Investment analysis has an increasingly ESG focus. But, before diving in, it’s key for organisations to consider the different demographics of parties of interest. For example:
- Each stakeholder has different priorities in each individual of three ESG pillars. However, every shareholder will be looking for companies with long-term profitability.
- Consumers commonly look for ways to maintain a clean conscience when they purchase (and consume) products and services.
- Employees want to work for a company that aligns with their personal goals and values.
While they’re undoubtedly gaining traction, ESG metrics aren’t currently a standard part of a corporation’s financial reporting. But, as environmental, social and governance issues are growing increasingly important to investors as they decide where to put their money, more companies are encouraged to record and report on their efforts in their annual reports.
ESG criteria have emerged as a critical element of measuring performance, meaning its essential for organisations to quantify their efforts reliably.
Even although ESG is widely valued and broadly understood to some extent by every organisation, linking tangible impacts to real-world outcomes is a challenge. Unfortunately, due to inconsistencies in measuring ESG, its full potential is often undermined.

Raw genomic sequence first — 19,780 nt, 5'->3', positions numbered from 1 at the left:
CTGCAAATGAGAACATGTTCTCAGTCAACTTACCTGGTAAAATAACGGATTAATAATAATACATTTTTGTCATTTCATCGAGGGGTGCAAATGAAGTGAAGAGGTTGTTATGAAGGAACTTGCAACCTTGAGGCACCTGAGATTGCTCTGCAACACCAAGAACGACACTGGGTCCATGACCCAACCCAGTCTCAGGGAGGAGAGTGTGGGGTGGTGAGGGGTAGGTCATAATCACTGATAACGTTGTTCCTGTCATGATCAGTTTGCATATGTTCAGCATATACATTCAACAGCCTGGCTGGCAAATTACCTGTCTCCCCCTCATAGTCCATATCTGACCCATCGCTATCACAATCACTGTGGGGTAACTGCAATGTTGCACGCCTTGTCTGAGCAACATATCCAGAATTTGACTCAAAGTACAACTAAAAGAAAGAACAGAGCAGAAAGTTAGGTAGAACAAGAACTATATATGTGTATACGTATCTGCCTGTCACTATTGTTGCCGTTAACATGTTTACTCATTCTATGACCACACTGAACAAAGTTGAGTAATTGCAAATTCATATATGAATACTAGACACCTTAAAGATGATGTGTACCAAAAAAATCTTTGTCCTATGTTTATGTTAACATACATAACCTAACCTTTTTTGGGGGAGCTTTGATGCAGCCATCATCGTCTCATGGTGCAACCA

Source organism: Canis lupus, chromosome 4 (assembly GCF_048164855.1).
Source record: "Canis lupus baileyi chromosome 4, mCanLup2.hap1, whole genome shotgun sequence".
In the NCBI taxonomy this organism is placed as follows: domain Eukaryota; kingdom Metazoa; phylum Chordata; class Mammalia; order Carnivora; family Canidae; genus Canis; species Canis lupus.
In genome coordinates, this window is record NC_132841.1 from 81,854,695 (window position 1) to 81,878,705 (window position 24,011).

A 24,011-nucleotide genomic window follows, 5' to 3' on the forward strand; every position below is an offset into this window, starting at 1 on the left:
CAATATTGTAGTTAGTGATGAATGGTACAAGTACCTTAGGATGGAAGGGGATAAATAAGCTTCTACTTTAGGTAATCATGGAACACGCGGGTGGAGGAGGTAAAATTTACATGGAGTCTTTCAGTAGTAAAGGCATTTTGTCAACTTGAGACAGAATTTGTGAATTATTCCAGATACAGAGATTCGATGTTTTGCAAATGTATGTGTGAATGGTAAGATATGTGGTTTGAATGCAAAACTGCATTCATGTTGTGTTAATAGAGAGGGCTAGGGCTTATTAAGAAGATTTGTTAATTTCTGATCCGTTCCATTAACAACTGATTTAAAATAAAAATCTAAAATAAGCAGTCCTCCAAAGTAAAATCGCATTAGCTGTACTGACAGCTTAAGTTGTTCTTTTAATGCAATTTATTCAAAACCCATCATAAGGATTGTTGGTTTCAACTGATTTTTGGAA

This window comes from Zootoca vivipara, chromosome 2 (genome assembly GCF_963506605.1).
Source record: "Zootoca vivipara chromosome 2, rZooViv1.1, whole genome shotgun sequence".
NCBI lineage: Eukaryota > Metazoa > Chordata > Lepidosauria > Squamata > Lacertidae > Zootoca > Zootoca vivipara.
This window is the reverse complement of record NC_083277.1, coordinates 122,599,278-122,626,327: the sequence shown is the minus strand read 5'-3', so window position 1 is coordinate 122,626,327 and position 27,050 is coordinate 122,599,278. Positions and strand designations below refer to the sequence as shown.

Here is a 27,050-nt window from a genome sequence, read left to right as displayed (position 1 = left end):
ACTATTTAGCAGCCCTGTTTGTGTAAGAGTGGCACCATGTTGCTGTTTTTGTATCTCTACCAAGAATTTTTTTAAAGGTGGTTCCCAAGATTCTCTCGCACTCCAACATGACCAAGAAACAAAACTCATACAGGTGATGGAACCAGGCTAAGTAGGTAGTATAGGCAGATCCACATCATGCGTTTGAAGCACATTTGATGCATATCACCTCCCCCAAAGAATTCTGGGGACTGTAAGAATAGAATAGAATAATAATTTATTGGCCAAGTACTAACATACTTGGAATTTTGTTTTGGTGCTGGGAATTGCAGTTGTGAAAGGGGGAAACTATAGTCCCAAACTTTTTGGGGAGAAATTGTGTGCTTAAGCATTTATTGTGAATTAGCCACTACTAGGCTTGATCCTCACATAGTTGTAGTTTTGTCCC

On top of that, without a standard measurement across industries means that individual businesses are prone to overlooking unique ESG risks and opportunities. Databases contain thousands of ESG indicators that reflect a company’s individual position. With a data-led approach, businesses can both understand and utilise collected information to boost ESG performance.Interestingly, 62% of accounting professionals identified sustainability data analytics as the area they’d most like to develop further skills. This shows there’s work to be done in the world of accounting.
Just like an increasing number of organisations, more and more CPAs are primed and ready to play their part in meeting ESG challenges head-on. Professional accountants and finance teams can deploy their skills to help businesses redefine their approach, pivot their systems and processes to create efficiencies, as well as clearly capture the value of efforts.
Modern accounting and auditing professionals have the potential to perform a huge variety of crucial tasks that allow their clients to foster a sustainable approach going forward. For example, as the COVID-19 pandemic continues to cause uncertainties, finance teams have the opportunity to lead the way and positively shake up ‘business as usual’ practices.
That said, CPA firms face several barriers to properly integrating ESG impact management into the day-to-day role of a finance team. From building a valuable knowledge-hub of sustainable financial practices development to applying analytics skills, professional accountants can take a number of steps towards building positive impact into their work, skills and client’s businesses in a meaningful way.